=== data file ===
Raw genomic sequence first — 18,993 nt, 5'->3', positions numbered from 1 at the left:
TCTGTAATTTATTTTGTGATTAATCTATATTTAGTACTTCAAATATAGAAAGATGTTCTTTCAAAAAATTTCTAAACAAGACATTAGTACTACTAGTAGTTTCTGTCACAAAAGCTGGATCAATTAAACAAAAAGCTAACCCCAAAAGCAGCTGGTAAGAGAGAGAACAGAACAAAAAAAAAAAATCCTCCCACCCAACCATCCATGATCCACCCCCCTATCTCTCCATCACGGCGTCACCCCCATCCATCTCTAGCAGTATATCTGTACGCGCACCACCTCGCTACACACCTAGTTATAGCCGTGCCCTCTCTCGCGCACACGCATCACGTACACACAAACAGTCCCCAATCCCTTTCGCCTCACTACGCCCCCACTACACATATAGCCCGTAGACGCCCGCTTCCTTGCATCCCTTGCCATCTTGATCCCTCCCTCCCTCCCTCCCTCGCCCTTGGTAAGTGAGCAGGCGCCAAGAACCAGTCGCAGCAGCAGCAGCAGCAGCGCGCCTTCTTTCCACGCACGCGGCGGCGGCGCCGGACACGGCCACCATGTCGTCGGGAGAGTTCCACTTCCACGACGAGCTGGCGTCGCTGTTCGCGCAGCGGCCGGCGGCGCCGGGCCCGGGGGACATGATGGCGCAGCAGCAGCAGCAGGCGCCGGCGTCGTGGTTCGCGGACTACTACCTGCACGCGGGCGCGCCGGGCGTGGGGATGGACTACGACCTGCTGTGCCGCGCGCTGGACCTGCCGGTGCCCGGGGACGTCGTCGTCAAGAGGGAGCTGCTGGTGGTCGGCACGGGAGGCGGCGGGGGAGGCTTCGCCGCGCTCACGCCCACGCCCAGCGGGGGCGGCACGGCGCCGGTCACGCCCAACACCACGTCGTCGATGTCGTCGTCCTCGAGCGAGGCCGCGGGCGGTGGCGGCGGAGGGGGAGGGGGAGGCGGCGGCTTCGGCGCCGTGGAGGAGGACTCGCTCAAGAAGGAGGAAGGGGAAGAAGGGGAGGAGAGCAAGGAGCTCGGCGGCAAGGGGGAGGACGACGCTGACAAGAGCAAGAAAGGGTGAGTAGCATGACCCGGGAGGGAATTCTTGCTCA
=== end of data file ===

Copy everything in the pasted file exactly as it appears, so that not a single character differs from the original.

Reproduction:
Raw genomic sequence first — 18,993 nt, 5'->3', positions numbered from 1 at the left:
TCTGTAATTTATTTTGTGATTAATCTATATTTAGTACTTCAAATATAGAAAGATGTTCTTTCAAAAAATTTCTAAACAAGACATTAGTACTACTAGTAGTTTCTGTCACAAAAGCTGGATCAATTAAACAAAAAGCTAACCCCAAAAGCAGCTGGTAAGAGAGAGAACAGAACAAAAAAAAAAAATCCTCCCACCCAACCATCCATGATCCACCCCCCTATCTCTCCATCACGGCGTCACCCCCATCCATCTCTAGCAGTATATCTGTACGCGCACCACCTCGCTACACACCTAGTTATAGCCGTGCCCTCTCTCGCGCACACGCATCACGTACACACAAACAGTCCCCAATCCCTTTCGCCTCACTACGCCCCCACTACACATATAGCCCGTAGACGCCCGCTTCCTTGCATCCCTTGCCATCTTGATCCCTCCCTCCCTCCCTCCCTCGCCCTTGGTAAGTGAGCAGGCGCCAAGAACCAGTCGCAGCAGCAGCAGCAGCAGCGCGCCTTCTTTCCACGCACGCGGCGGCGGCGCCGGACACGGCCACCATGTCGTCGGGAGAGTTCCACTTCCACGACGAGCTGGCGTCGCTGTTCGCGCAGCGGCCGGCGGCGCCGGGCCCGGGGGACATGATGGCGCAGCAGCAGCAGCAGGCGCCGGCGTCGTGGTTCGCGGACTACTACCTGCACGCGGGCGCGCCGGGCGTGGGGATGGACTACGACCTGCTGTGCCGCGCGCTGGACCTGCCGGTGCCCGGGGACGTCGTCGTCAAGAGGGAGCTGCTGGTGGTCGGCACGGGAGGCGGCGGGGGAGGCTTCGCCGCGCTCACGCCCACGCCCAGCGGGGGCGGCACGGCGCCGGTCACGCCCAACACCACGTCGTCGATGTCGTCGTCCTCGAGCGAGGCCGCGGGCGGTGGCGGCGGAGGGGGAGGGGGAGGCGGCGGCTTCGGCGCCGTGGAGGAGGACTCGCTCAAGAAGGAGGAAGGGGAAGAAGGGGAGGAGAGCAAGGAGCTCGGCGGCAAGGGGGAGGACGACGCTGACAAGAGCAAGAAAGGGTGAGTAGCATGACCCGGGAGGGAATTCTTGCTCA